If you were to purchase 100 in the money calls that were trading at $2, then your investment would be $200. If you were then to write 100 calls that were out of the money with a lower strike price and were trading at $100, then you would recoup $100 – thus creating a debit spread where your overall cost is $100.
You can also create debit spreads on puts by selling options with a lower strike price than the ones you purchase. A debit spread is only created when you buy and sell different options contracts on the same underlying security.
Using Debit Spreads
A debit spread essentially involves taking opposing long and short positions on options contracts. They are typically created by taking the long position and buying contracts that are in the money, or at the money, and then effectively reducing the cost of taking that position by writing out of the money contracts and selling them.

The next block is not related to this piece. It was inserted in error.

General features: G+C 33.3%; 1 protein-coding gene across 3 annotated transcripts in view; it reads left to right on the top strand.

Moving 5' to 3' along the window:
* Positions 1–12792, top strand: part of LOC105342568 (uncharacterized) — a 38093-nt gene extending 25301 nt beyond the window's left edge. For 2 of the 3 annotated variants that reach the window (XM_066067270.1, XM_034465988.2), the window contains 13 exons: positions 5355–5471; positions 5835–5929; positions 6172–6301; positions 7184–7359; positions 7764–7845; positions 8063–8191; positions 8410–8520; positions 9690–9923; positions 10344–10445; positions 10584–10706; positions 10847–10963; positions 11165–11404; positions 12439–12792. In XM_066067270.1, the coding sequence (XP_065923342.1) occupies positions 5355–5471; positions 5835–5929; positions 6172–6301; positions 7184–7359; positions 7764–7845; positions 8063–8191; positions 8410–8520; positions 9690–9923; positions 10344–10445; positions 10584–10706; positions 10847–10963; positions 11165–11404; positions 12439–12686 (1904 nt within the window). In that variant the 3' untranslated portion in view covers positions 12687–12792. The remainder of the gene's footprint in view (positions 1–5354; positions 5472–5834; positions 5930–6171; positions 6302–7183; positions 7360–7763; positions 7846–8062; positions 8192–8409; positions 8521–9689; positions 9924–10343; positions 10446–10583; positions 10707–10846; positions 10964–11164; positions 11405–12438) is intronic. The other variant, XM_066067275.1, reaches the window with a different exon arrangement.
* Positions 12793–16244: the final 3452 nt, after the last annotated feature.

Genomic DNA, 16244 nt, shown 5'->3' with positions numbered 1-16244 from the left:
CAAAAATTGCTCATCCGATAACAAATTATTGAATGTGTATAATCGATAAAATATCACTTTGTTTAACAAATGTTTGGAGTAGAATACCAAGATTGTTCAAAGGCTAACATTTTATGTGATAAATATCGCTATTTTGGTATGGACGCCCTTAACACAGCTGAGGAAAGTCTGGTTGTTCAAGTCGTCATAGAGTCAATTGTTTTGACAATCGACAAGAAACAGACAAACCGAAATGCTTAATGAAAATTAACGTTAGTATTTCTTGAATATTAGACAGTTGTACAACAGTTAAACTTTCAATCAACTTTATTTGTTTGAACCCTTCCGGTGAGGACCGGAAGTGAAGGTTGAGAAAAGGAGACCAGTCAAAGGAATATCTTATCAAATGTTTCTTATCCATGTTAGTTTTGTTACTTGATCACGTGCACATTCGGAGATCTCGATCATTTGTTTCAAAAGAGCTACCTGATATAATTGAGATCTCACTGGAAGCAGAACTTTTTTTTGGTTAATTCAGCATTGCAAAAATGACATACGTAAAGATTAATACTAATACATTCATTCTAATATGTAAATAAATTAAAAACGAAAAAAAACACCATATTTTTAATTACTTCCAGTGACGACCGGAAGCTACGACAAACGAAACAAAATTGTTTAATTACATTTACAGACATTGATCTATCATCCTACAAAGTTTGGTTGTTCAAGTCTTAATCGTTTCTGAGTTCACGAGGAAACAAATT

In theory it doesn’t matter precisely where the strike price is relative to the underlying security, providing that the options that you write are cheaper than those that you buy.
The purpose here is basically to reduce your overall investment on owning specific options contracts and therefore limiting any potential losses. If the contracts you have bought expire out of the money and are worthless then the contracts you have written will be worthless as well. Although you will have lost your original investment on the ones you bought, you will have recovered some of those losses on the ones you sold.
Your losses and your profits are both limited, regardless of which way the price of the underlying security moves. As mentioned above, if the options you own expire worthless then so do the ones you have written – so your loss will simply be the difference between the money you invested in buying and the money you recouped through selling.